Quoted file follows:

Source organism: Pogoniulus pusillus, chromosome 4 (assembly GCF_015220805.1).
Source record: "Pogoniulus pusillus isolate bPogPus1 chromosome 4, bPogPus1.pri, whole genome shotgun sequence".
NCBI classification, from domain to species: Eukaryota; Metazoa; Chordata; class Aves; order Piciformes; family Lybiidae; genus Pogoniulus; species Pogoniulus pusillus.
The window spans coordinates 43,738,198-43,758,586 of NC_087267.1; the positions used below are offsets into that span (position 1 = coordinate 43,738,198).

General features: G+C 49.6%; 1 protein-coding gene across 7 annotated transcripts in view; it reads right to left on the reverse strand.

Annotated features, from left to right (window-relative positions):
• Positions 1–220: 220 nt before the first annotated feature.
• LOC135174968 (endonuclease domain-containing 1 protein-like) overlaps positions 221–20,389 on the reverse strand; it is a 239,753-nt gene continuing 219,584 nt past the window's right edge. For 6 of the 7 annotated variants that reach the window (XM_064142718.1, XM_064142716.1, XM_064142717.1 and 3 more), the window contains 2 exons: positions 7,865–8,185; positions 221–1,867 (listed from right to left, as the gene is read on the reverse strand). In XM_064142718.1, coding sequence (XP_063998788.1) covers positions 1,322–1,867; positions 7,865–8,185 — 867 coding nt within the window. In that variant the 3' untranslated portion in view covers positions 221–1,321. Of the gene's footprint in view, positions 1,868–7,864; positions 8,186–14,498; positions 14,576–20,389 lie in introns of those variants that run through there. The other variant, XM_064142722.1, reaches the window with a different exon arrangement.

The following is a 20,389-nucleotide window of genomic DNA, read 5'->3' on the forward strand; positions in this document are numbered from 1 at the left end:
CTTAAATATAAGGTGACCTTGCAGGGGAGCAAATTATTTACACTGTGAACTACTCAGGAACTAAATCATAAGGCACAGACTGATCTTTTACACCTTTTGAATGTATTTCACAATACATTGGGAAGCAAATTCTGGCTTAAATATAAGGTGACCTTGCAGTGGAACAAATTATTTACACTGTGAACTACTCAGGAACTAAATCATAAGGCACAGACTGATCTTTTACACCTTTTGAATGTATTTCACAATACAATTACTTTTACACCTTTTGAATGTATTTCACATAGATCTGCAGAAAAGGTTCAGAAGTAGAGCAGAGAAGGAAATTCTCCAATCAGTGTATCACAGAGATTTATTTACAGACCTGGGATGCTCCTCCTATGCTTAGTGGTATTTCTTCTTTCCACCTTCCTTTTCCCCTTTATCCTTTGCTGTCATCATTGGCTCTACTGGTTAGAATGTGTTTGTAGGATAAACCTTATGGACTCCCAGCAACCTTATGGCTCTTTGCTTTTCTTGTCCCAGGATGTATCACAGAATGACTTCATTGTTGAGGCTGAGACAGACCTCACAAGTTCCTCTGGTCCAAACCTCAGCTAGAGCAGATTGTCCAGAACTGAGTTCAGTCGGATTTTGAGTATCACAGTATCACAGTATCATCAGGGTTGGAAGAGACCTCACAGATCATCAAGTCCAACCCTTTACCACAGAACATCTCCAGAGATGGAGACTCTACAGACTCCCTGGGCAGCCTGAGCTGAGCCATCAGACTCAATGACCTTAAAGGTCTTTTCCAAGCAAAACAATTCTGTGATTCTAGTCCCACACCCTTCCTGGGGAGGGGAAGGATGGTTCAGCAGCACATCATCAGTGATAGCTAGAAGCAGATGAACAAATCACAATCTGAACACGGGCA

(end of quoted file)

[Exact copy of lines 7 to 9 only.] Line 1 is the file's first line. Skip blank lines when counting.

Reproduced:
• Positions 1–220: 220 nt before the first annotated feature.
• LOC135174968 (endonuclease domain-containing 1 protein-like) overlaps positions 221–20,389 on the reverse strand; it is a 239,753-nt gene continuing 219,584 nt past the window's right edge. For 6 of the 7 annotated variants that reach the window (XM_064142718.1, XM_064142716.1, XM_064142717.1 and 3 more), the window contains 2 exons: positions 7,865–8,185; positions 221–1,867 (listed from right to left, as the gene is read on the reverse strand). In XM_064142718.1, coding sequence (XP_063998788.1) covers positions 1,322–1,867; positions 7,865–8,185 — 867 coding nt within the window. In that variant the 3' untranslated portion in view covers positions 221–1,321. Of the gene's footprint in view, positions 1,868–7,864; positions 8,186–14,498; positions 14,576–20,389 lie in introns of those variants that run through there. The other variant, XM_064142722.1, reaches the window with a different exon arrangement.

The following is a 20,389-nucleotide window of genomic DNA, read 5'->3' on the forward strand; positions in this document are numbered from 1 at the left end: